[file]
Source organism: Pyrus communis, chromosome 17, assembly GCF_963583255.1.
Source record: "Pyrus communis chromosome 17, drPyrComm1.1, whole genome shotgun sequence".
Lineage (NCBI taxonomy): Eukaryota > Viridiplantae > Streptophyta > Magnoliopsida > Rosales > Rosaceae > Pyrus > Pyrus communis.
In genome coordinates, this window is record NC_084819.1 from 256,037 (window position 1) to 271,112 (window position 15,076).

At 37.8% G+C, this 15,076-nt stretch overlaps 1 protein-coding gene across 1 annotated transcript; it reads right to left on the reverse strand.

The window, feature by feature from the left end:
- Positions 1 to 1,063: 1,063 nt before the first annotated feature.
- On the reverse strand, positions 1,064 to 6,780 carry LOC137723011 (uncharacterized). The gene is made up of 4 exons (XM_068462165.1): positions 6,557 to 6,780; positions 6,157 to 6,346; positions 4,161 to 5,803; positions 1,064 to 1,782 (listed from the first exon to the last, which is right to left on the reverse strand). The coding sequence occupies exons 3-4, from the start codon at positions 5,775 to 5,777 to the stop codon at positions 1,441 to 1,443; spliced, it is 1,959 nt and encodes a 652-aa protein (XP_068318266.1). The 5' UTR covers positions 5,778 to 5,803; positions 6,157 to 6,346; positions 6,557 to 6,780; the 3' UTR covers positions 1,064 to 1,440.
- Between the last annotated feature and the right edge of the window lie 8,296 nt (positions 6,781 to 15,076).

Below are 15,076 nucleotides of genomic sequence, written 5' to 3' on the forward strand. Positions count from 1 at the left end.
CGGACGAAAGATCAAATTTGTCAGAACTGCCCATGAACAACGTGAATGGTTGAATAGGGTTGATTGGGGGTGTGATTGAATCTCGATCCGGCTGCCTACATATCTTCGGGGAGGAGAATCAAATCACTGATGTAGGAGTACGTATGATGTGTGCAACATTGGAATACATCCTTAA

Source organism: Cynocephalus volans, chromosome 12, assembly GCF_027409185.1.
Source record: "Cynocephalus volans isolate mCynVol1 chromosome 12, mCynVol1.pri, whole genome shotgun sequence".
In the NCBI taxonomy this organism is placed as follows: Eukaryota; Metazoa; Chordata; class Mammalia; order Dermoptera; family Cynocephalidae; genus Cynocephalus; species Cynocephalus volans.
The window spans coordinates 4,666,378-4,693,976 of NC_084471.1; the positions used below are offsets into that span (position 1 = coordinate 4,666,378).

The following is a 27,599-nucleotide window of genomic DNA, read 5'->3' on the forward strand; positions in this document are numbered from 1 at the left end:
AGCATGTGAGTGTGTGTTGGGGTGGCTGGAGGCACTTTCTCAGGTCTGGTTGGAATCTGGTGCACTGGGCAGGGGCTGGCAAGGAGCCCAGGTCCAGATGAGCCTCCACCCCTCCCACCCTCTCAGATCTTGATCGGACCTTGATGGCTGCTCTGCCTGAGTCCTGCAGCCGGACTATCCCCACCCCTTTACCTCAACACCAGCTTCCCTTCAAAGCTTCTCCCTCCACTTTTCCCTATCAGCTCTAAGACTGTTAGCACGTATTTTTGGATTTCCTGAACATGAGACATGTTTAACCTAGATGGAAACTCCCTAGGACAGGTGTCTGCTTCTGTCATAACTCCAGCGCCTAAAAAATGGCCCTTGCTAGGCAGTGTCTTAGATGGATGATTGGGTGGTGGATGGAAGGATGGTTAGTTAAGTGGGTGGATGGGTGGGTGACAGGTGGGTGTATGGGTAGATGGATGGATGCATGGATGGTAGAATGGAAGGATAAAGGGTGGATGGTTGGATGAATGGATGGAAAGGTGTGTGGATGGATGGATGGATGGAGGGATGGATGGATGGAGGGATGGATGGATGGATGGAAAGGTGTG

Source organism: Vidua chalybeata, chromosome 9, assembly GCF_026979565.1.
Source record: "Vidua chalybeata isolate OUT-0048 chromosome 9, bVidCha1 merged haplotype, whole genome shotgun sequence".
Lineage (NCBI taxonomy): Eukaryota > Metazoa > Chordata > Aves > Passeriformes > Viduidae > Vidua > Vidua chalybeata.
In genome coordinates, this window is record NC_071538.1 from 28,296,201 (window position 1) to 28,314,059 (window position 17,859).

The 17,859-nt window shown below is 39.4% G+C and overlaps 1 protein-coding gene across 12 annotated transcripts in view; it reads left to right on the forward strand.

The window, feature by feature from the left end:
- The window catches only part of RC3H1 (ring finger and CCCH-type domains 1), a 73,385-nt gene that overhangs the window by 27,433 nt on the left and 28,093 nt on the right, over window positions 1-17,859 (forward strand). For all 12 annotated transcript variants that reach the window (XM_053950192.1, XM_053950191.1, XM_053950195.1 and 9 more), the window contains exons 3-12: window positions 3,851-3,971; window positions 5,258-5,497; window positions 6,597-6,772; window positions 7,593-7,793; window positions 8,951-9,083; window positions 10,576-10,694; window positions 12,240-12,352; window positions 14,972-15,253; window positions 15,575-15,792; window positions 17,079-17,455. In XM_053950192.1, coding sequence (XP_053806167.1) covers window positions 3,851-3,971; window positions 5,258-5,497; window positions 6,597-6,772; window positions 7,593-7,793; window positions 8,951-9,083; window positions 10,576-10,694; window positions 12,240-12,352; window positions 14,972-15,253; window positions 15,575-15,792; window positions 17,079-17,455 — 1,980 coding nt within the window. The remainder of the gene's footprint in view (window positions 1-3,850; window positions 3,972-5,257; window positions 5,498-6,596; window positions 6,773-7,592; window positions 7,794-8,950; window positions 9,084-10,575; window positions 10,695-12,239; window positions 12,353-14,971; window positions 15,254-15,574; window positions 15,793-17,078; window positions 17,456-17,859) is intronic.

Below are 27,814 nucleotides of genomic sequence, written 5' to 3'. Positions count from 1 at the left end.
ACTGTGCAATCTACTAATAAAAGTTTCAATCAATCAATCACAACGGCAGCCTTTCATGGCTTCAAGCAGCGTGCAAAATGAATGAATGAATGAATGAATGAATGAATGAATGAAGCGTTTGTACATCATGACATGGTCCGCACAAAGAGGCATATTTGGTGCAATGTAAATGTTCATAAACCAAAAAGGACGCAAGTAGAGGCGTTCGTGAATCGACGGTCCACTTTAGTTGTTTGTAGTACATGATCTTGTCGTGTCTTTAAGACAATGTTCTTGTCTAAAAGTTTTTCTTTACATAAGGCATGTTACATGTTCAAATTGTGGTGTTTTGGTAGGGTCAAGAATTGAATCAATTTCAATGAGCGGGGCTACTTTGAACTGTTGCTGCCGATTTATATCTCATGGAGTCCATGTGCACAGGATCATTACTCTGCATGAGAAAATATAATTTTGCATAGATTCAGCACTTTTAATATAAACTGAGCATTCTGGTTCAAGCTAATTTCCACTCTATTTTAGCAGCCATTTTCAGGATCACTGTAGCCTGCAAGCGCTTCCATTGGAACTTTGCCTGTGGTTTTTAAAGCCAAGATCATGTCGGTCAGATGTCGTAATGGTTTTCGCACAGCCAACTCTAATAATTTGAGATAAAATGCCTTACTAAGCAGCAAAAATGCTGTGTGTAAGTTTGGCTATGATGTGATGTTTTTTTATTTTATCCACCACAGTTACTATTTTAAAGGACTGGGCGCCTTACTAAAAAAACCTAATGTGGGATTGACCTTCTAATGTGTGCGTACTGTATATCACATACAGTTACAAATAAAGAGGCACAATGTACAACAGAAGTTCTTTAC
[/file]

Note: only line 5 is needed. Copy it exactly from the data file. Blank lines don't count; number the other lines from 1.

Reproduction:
At 37.8% G+C, this 15,076-nt stretch overlaps 1 protein-coding gene across 1 annotated transcript; it reads right to left on the reverse strand.